Dec 23, 2010
© 2016, Roadracing World Publishing, Inc.
by David Swarts
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Daytona 200 winner Josh Herrin.
Graves Yamaha's Josh Herrin, the 2010 Daytona 200 winner and the third-place finisher in the 2010 AMA Pro Daytona SportBike Championship with five race wins, may miss the remainder of this off-season's testing after undergoing surgery Wednesday to repair the broken scaphoid bone in his left wrist.
"I broke it in 2006," Herrin told Roadracingworld.com in a telephone interview Thursday, "and after the crash [in the final AMA Pro Daytona SportBike race] at Barber, I re-broke it. The whole bone got snapped in half.
"At first it, was just sore, like it normally is when I bump it, but then a couple of weeks after that my pinkie and ring finger went numb and it started cramping up. So I decided to go in to see Dr. [Thomas] Bryan. We got an MRI, and it turned out it was re-broke.
"We were going to wait and have surgery at the end of the  season, but we decided to get a second opinion. We went to see Dr. [David J.] Chao, in San Diego, who worked on [John] Hopkins' wrist. I went in last week, and we were able to have the surgery yesterday. He had to go in, shave the bone, get a bone graft from my wrist, fill in the hole and put in a screw."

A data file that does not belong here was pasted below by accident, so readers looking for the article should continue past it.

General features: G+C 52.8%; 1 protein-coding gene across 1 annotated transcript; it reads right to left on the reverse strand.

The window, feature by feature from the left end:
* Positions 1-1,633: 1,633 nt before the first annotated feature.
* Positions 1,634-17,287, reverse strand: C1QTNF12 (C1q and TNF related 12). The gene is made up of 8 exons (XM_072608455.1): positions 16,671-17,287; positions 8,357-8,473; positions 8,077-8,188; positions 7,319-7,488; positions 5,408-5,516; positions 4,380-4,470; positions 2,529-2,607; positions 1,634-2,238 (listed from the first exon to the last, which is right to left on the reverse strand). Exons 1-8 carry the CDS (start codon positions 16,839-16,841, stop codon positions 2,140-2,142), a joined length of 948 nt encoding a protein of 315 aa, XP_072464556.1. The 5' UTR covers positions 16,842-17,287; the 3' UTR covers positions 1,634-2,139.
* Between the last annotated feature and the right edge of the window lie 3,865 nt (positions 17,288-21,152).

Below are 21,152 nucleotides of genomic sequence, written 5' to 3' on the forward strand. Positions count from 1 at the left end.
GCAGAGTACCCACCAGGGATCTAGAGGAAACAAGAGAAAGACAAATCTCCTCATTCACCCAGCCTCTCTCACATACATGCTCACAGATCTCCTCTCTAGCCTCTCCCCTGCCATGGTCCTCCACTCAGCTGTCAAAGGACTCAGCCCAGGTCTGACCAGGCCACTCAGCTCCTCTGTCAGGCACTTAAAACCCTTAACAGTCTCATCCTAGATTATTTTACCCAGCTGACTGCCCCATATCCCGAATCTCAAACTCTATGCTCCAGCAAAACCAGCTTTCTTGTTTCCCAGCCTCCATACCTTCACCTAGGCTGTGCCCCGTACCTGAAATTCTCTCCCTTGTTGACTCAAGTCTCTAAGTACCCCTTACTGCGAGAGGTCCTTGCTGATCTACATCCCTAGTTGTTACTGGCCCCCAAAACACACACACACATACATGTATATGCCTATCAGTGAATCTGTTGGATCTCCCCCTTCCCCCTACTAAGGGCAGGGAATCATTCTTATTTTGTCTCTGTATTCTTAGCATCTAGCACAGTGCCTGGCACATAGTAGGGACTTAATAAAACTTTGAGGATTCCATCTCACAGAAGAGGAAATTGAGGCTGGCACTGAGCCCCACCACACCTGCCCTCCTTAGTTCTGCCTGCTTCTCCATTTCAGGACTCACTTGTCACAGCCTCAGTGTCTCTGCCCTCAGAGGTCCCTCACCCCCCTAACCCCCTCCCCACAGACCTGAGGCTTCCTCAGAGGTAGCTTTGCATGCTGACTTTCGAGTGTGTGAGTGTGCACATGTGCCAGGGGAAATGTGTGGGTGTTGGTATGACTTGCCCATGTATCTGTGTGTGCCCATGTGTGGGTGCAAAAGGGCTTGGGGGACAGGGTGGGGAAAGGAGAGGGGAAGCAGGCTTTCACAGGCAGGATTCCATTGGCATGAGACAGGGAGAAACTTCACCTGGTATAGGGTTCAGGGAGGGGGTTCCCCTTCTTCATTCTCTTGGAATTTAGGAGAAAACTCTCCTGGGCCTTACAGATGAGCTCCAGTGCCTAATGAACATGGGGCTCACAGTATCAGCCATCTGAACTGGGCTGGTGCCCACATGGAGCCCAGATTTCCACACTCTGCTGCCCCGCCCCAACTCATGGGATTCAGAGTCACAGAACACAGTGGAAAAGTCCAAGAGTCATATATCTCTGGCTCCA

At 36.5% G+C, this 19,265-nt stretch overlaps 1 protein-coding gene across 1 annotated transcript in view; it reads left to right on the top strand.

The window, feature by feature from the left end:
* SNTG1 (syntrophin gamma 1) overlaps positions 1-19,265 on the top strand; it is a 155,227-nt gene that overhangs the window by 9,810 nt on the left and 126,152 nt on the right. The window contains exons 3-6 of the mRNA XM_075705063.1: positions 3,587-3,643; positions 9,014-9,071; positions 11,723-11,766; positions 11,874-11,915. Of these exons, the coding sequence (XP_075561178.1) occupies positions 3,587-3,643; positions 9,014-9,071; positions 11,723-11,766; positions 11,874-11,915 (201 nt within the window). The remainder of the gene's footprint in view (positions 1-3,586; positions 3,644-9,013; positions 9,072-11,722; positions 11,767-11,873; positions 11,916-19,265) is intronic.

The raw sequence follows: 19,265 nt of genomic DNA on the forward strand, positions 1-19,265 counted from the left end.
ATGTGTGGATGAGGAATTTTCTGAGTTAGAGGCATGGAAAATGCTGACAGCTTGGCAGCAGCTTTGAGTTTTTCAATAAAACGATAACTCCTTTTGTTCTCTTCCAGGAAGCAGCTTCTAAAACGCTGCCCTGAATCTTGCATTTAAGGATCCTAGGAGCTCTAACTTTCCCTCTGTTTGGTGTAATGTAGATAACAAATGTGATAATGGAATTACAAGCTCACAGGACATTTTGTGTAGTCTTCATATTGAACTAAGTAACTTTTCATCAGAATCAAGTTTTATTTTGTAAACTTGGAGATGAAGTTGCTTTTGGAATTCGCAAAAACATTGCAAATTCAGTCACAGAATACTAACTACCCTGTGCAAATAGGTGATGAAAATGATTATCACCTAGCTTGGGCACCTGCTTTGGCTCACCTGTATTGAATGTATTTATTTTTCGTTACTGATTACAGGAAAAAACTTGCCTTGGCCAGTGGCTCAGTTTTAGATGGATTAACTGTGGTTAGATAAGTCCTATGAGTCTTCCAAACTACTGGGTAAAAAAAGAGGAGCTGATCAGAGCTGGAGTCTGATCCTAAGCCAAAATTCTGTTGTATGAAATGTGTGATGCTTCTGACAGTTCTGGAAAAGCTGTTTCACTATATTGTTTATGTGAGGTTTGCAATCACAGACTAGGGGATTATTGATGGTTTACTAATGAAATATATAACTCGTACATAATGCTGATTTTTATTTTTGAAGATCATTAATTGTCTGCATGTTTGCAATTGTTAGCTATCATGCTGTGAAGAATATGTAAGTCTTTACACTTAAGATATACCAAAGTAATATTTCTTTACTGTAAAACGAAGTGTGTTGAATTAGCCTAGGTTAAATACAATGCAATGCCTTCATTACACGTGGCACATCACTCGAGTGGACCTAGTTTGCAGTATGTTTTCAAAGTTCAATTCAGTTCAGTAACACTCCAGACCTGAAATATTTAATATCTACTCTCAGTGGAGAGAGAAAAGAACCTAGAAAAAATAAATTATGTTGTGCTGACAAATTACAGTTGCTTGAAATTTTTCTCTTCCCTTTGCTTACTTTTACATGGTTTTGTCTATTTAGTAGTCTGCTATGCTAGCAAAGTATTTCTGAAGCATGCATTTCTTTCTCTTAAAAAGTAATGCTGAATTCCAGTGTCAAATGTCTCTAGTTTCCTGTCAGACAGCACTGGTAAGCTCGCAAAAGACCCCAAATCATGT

Considering the scaphoid bone is notoriously slow to heal due to limited blood flow, we asked Herrin how long it would be before he was able to return to normal activity.
"[Dr. Chao] said the earliest would be six weeks to 10 weeks," said Herrin, "so it should be right around when [the season-opening race at] Daytona comes around when I will be able to start moving it around and stuff. Hopefully, we can get on the bike a little bit before then, at least ride some Supermoto."
Asked if this means he will miss the second Dunlop/AMA Pro Racing test, which is scheduled for January 17-18 at Daytona, Herrin said, "Yeah, we had that test and I think we had a test in Vegas planned. I think we're going to miss both of those."
Sacrificing the tests to get the injury fully healed was the right thing to do, Herrin said, for the 2011 season and for his future.
"Long-term, I'm thinking it's a good idea to get it fixed in case I fall or something," said Herrin. "Plus, it's a confidence thing, too, because whenever I ride I always think about it. I want to perform as good as I can next year, and I think that was one of the things that was holding me back a little bit last year."